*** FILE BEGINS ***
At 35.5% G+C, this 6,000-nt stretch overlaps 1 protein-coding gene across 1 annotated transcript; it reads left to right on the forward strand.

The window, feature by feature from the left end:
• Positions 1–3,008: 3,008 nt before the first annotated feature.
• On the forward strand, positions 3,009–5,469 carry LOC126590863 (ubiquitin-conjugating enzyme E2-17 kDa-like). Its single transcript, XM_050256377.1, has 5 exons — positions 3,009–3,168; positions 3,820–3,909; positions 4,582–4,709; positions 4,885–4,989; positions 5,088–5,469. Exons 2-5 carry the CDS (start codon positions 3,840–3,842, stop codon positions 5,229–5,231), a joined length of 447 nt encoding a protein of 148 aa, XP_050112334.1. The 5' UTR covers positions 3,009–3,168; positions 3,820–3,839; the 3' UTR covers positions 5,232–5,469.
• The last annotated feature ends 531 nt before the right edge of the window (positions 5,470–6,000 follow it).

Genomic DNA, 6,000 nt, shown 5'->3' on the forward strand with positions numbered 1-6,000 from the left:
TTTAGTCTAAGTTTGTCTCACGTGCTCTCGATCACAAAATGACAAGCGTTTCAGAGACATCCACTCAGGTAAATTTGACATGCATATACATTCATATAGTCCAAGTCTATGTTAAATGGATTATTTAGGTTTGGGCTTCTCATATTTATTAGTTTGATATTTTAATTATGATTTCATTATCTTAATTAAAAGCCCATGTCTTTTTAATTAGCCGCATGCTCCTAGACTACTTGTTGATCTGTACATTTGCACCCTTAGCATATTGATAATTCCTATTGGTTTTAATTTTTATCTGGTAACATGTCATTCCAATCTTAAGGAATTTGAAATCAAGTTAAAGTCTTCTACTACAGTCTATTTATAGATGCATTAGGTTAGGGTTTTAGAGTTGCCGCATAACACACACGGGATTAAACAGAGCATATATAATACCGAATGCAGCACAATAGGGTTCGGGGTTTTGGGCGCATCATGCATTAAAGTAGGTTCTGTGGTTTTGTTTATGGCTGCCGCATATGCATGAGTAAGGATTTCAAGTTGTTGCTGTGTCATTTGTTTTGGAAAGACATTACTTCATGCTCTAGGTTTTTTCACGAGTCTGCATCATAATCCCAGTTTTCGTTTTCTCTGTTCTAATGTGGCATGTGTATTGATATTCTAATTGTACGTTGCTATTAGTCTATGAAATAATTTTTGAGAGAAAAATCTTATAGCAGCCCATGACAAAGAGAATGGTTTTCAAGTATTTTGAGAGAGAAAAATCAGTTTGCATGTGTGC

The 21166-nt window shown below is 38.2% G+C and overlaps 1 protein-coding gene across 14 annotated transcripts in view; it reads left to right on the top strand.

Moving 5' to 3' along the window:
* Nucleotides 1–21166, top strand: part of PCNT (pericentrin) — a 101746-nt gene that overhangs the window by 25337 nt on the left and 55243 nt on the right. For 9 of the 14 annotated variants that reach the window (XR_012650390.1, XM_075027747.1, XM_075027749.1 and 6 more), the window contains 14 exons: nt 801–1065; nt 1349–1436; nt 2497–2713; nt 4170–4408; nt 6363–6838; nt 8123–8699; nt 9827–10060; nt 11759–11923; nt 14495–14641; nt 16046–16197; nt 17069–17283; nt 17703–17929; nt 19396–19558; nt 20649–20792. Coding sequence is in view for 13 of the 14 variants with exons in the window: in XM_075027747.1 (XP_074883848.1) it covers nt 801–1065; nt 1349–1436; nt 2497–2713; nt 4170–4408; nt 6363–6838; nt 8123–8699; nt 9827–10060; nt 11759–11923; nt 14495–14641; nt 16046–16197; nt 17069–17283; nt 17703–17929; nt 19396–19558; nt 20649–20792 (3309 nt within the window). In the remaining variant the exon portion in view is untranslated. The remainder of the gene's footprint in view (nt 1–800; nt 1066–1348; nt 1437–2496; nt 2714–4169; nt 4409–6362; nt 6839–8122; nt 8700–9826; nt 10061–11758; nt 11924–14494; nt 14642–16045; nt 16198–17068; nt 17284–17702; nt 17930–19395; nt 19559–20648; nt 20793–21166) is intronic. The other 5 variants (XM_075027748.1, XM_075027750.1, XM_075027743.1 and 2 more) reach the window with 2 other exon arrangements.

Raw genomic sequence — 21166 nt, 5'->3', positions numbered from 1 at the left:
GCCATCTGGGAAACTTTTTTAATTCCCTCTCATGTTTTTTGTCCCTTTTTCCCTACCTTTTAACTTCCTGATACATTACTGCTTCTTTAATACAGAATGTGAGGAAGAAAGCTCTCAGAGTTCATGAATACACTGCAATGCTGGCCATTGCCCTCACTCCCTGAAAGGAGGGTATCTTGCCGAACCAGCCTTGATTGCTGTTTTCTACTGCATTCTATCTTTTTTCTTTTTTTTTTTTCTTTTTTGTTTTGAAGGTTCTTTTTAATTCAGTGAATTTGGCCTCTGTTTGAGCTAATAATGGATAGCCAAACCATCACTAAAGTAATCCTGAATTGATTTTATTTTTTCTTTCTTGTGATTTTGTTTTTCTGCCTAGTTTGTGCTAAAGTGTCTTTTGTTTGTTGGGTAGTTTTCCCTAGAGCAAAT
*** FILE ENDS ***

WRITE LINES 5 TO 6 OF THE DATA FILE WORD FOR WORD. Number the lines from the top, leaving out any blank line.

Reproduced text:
• The last annotated feature ends 531 nt before the right edge of the window (positions 5,470–6,000 follow it).

Genomic DNA, 6,000 nt, shown 5'->3' on the forward strand with positions numbered 1-6,000 from the left: